There's some confusion between different ways to say "try":

  • 시도하다
  • 노력하다
  • ~려고 하다
  • ~어/아 보다

Are they used differently, or are the interchangeable?


2 Answers 2


They are not all interchangeable, and have somewhat different meanings.

  • 시도하다
    • A verb meaning, "to attempt [something]"
    • It's typically used more in writing or formal situations, and in speech is not super common.

      "He attempted suicide" ("He tried to kill himself.") => 자살을 시도했어요

  • 노력하다
    • A verb with the meaning of "To exert effort." It is often used in phrases that translate to the English verb "try."

      "I tried, but it didn't work out" => 노력했는데 안 됐어요.

  • ~려고 하다 (하려고 하다, 먹으려고 하다, etc)
    • A grammar form meaning, vaguely, "with intent to..."
    • Often used when, in English, we would say "I tried to do [x]"

      "He tried to kill me!" => 저를 죽이려고 했어요!

  • ~아/어 보다 (해 보다, 먹어 보다, etc)
    • A grammar form that typically implies trying something to see what happens, to get the experience.

      "Have you tried (eating) Kimchi?" => 김치 먹어 봤어요?

  • Could you add 노력하다 to the list?
    – 파울울
    Jun 22, 2016 at 16:40
  • @파울울 ah good call, edited into the answer.
    – user12
    Jun 22, 2016 at 17:51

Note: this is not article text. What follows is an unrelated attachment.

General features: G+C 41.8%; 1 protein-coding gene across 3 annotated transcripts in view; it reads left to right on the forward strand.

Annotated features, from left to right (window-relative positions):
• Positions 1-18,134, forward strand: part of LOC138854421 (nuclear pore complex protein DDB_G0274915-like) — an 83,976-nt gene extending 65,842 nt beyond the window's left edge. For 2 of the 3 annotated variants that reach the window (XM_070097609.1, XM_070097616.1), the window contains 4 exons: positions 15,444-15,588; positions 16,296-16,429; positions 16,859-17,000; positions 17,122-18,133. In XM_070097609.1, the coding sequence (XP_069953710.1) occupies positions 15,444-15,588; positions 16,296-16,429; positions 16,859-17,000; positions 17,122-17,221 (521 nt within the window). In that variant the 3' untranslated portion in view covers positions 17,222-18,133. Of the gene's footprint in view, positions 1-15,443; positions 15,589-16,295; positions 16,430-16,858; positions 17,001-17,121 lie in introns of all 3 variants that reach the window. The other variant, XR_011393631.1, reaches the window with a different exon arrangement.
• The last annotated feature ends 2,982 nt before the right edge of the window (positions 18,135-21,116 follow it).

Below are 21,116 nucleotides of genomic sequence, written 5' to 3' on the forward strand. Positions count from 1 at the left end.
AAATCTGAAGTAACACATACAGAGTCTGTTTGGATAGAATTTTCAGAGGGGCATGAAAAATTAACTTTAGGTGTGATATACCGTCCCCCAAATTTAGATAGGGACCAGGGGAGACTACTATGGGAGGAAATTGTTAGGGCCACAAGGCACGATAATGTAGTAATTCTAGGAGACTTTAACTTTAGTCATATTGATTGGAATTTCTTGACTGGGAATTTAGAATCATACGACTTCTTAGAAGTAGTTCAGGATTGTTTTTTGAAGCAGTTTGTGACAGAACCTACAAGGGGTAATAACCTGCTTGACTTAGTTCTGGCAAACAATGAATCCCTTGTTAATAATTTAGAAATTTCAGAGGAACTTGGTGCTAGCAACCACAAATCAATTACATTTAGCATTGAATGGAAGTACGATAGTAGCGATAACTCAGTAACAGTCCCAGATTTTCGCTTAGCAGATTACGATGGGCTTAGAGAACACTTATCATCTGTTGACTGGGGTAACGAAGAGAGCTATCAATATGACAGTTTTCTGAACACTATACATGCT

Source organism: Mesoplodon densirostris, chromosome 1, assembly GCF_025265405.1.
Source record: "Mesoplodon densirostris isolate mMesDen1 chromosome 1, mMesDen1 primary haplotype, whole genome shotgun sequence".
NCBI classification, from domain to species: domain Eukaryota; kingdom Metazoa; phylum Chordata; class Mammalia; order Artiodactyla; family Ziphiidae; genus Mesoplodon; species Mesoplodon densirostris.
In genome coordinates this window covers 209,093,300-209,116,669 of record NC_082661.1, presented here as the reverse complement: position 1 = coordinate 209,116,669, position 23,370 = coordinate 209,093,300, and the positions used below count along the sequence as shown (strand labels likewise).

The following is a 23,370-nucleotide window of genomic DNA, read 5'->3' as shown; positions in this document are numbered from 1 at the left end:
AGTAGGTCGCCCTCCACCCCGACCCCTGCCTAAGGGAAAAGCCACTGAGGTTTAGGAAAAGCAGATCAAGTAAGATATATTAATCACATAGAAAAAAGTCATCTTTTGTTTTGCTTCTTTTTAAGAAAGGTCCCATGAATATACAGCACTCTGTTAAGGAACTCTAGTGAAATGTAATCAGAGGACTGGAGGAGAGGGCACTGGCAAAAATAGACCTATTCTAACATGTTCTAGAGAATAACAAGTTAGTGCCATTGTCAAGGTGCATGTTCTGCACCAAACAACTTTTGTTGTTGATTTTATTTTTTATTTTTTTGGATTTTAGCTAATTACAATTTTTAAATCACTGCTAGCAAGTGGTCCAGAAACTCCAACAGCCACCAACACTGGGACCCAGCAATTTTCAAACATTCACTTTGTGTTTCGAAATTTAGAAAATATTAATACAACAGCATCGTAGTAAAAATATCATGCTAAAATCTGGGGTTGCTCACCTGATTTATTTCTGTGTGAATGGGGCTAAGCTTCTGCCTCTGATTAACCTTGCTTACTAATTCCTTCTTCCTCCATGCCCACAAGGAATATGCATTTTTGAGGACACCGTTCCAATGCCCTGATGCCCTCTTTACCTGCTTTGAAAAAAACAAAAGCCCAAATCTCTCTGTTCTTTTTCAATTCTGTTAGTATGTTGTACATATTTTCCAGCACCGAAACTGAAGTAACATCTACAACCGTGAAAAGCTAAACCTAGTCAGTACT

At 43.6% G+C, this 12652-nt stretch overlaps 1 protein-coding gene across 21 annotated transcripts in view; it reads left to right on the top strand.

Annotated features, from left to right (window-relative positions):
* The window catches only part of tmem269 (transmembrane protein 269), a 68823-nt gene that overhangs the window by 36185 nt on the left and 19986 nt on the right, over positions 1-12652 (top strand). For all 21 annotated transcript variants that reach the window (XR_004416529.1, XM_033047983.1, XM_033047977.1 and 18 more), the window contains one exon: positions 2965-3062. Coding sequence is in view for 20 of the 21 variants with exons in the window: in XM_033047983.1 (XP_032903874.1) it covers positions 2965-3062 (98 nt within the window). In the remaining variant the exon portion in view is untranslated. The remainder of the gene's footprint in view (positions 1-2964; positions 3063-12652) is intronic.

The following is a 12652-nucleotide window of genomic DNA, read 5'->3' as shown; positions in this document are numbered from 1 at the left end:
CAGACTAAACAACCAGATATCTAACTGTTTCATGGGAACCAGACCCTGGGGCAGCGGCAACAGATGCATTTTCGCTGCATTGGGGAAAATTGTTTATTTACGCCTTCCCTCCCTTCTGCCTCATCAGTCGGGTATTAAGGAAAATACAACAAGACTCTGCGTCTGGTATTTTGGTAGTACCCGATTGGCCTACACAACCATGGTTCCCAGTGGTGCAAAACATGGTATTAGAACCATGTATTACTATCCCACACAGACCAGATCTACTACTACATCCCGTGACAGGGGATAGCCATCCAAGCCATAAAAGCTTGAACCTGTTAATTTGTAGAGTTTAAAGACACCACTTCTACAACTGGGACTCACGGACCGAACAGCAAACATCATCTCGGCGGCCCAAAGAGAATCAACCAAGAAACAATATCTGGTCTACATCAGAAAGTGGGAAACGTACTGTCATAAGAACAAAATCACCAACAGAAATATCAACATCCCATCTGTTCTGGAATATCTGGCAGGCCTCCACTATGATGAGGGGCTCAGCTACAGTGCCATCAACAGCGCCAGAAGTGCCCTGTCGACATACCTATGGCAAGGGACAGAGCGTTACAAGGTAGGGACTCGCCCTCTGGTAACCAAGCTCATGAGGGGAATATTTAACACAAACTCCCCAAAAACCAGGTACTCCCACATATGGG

• 시도하다 : 試圖 + 하다, more formal version of '아/어 보다'.

  • ~아/어 보다 : literal meaning is "see(보다) what happen". I don't think this phrase implies trying or planning.

  • ~려고 하다 : interchangeable with "~할 계획이다". Meaning one has a plan, intentions, or a goal.

c.f. "노력하다" is most popular (and almost exact counterpart) word for "trying (with effort)".

  • 하려고 하다 is only interchangeable with 할 계획이다 in limited contexts, certainly not in general.
    – user12
    Jun 22, 2016 at 15:40
  • @dotVezz Maybe you are right, but I can't imagine a counter example right now...
    – 9dan
    Jun 22, 2016 at 15:56
  • One good example is something like "He tried to kill me!" 저를 죽이려고 했어요! If you changed that to 저를 죽일 계획이었어요 then it changes the meaning greatly and without any context, it implies that no action was taken - he planned to kill me, but changed his mind - while ~려고 했어요 implies that action was taken.
    – user12
    Jun 22, 2016 at 17:55
  • @dotVezz I understand your point. By the way, one can rewrite 죽이려고 했어요 to 죽일 계획이었다고 생각한다, change of tone and formalism(?).
    – 9dan
    Jun 23, 2016 at 1:53

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